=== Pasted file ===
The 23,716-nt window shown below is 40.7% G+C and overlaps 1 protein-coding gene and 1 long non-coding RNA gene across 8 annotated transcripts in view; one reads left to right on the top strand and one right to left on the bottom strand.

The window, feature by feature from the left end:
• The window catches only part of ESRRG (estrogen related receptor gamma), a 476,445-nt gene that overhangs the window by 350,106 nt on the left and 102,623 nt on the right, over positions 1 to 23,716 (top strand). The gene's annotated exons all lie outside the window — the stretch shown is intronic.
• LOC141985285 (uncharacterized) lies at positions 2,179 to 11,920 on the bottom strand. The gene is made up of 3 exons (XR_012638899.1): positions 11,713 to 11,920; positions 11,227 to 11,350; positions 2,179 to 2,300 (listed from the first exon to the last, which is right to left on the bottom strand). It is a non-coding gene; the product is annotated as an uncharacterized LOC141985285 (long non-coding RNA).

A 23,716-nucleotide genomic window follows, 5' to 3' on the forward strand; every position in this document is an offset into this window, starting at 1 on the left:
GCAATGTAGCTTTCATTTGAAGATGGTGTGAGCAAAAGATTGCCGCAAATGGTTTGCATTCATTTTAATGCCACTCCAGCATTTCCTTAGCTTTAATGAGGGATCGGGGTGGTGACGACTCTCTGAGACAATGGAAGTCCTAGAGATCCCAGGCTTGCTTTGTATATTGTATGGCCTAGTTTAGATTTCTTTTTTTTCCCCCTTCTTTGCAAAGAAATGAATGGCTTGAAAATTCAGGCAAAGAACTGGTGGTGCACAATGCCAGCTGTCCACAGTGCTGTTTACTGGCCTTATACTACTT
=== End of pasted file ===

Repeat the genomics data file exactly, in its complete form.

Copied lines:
The 23,716-nt window shown below is 40.7% G+C and overlaps 1 protein-coding gene and 1 long non-coding RNA gene across 8 annotated transcripts in view; one reads left to right on the top strand and one right to left on the bottom strand.

The window, feature by feature from the left end:
• The window catches only part of ESRRG (estrogen related receptor gamma), a 476,445-nt gene that overhangs the window by 350,106 nt on the left and 102,623 nt on the right, over positions 1 to 23,716 (top strand). The gene's annotated exons all lie outside the window — the stretch shown is intronic.
• LOC141985285 (uncharacterized) lies at positions 2,179 to 11,920 on the bottom strand. The gene is made up of 3 exons (XR_012638899.1): positions 11,713 to 11,920; positions 11,227 to 11,350; positions 2,179 to 2,300 (listed from the first exon to the last, which is right to left on the bottom strand). It is a non-coding gene; the product is annotated as an uncharacterized LOC141985285 (long non-coding RNA).

A 23,716-nucleotide genomic window follows, 5' to 3' on the forward strand; every position in this document is an offset into this window, starting at 1 on the left:
GCAATGTAGCTTTCATTTGAAGATGGTGTGAGCAAAAGATTGCCGCAAATGGTTTGCATTCATTTTAATGCCACTCCAGCATTTCCTTAGCTTTAATGAGGGATCGGGGTGGTGACGACTCTCTGAGACAATGGAAGTCCTAGAGATCCCAGGCTTGCTTTGTATATTGTATGGCCTAGTTTAGATTTCTTTTTTTTCCCCCTTCTTTGCAAAGAAATGAATGGCTTGAAAATTCAGGCAAAGAACTGGTGGTGCACAATGCCAGCTGTCCACAGTGCTGTTTACTGGCCTTATACTACTT